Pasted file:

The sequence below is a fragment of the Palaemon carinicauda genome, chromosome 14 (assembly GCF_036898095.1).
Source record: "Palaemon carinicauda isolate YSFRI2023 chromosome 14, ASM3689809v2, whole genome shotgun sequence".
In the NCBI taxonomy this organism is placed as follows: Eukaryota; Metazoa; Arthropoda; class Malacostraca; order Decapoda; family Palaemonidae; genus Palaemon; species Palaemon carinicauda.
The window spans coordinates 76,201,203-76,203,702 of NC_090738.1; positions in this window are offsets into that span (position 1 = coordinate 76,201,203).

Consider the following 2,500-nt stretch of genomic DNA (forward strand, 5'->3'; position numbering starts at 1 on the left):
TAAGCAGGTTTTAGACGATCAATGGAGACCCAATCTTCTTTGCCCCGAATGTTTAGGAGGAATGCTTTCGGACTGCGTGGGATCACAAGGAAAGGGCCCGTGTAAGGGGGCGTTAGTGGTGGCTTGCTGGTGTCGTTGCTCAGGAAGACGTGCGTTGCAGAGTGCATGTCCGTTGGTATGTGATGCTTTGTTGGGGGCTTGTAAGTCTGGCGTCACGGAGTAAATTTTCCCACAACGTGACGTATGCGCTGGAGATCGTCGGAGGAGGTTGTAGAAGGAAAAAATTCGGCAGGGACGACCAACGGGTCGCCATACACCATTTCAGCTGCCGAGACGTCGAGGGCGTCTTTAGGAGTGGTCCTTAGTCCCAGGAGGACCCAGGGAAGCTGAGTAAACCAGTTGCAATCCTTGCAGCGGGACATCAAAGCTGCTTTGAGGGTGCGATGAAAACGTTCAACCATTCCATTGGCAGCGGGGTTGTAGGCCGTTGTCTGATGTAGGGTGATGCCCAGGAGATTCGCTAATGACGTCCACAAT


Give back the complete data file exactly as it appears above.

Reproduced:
The sequence below is a fragment of the Palaemon carinicauda genome, chromosome 14 (assembly GCF_036898095.1).
Source record: "Palaemon carinicauda isolate YSFRI2023 chromosome 14, ASM3689809v2, whole genome shotgun sequence".
In the NCBI taxonomy this organism is placed as follows: Eukaryota; Metazoa; Arthropoda; class Malacostraca; order Decapoda; family Palaemonidae; genus Palaemon; species Palaemon carinicauda.
The window spans coordinates 76,201,203-76,203,702 of NC_090738.1; positions in this window are offsets into that span (position 1 = coordinate 76,201,203).

Consider the following 2,500-nt stretch of genomic DNA (forward strand, 5'->3'; position numbering starts at 1 on the left):
TAAGCAGGTTTTAGACGATCAATGGAGACCCAATCTTCTTTGCCCCGAATGTTTAGGAGGAATGCTTTCGGACTGCGTGGGATCACAAGGAAAGGGCCCGTGTAAGGGGGCGTTAGTGGTGGCTTGCTGGTGTCGTTGCTCAGGAAGACGTGCGTTGCAGAGTGCATGTCCGTTGGTATGTGATGCTTTGTTGGGGGCTTGTAAGTCTGGCGTCACGGAGTAAATTTTCCCACAACGTGACGTATGCGCTGGAGATCGTCGGAGGAGGTTGTAGAAGGAAAAAATTCGGCAGGGACGACCAACGGGTCGCCATACACCATTTCAGCTGCCGAGACGTCGAGGGCGTCTTTAGGAGTGGTCCTTAGTCCCAGGAGGACCCAGGGAAGCTGAGTAAACCAGTTGCAATCCTTGCAGCGGGACATCAAAGCTGCTTTGAGGGTGCGATGAAAACGTTCAACCATTCCATTGGCAGCGGGGTTGTAGGCCGTTGTCTGATGTAGGGTGATGCCCAGGAGATTCGCTAATGACGTCCACAAT